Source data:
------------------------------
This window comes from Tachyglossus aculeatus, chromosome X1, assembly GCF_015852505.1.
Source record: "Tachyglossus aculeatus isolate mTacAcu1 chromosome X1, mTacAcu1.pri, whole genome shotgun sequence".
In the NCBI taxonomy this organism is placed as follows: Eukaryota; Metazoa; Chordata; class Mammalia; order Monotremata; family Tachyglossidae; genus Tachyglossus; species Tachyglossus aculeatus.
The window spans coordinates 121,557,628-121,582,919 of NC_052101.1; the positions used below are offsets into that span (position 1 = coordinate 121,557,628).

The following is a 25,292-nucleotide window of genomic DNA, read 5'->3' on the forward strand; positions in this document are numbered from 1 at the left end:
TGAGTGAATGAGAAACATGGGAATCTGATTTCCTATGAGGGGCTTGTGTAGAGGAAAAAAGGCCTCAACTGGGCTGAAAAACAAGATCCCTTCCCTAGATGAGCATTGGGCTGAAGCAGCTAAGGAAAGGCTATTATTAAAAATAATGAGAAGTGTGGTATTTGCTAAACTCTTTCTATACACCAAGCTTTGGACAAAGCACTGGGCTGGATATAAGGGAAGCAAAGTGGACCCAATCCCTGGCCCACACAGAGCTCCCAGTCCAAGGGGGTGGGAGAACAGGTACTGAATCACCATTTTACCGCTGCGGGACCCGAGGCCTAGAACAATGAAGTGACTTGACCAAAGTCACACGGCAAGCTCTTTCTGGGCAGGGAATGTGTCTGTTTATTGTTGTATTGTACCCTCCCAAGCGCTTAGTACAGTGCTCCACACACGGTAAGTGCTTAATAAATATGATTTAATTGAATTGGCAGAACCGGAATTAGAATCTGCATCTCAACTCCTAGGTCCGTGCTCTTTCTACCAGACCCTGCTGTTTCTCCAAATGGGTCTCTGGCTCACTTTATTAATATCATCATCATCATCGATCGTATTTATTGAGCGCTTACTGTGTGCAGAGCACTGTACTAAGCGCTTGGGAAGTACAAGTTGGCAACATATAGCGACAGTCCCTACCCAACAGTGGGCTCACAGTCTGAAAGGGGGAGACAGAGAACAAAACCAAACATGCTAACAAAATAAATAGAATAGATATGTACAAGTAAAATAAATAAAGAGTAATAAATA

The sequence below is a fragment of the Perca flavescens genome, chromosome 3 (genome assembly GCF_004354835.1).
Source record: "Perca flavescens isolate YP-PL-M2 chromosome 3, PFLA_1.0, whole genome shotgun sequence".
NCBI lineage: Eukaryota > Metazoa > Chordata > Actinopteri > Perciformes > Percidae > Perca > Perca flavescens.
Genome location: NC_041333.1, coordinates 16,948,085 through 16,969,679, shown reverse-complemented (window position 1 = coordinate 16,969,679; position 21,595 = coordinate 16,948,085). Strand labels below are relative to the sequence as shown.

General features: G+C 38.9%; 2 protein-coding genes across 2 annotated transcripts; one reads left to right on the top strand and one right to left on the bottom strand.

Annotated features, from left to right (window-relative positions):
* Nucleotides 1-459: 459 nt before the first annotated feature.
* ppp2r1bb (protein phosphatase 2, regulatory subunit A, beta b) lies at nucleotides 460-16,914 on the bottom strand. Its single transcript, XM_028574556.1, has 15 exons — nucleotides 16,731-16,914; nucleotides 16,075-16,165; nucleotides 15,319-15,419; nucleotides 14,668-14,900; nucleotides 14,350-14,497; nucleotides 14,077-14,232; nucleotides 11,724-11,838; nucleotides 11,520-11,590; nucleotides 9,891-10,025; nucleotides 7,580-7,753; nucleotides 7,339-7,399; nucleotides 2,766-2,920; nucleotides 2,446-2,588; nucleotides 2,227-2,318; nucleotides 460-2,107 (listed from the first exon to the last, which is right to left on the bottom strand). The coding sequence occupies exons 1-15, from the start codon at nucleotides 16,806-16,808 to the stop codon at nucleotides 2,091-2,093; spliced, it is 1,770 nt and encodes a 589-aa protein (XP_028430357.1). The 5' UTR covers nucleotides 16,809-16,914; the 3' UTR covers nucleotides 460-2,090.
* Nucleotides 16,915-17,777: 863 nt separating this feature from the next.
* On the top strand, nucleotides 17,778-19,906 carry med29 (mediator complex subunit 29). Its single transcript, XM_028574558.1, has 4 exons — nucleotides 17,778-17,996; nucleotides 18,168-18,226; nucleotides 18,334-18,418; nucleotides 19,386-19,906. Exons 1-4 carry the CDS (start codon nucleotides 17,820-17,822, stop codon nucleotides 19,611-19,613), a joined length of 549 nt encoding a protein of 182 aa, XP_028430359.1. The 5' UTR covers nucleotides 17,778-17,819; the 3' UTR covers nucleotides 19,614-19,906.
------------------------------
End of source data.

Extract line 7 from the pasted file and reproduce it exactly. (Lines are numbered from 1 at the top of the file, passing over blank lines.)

The sequence below is a fragment of the Perca flavescens genome, chromosome 3 (genome assembly GCF_004354835.1).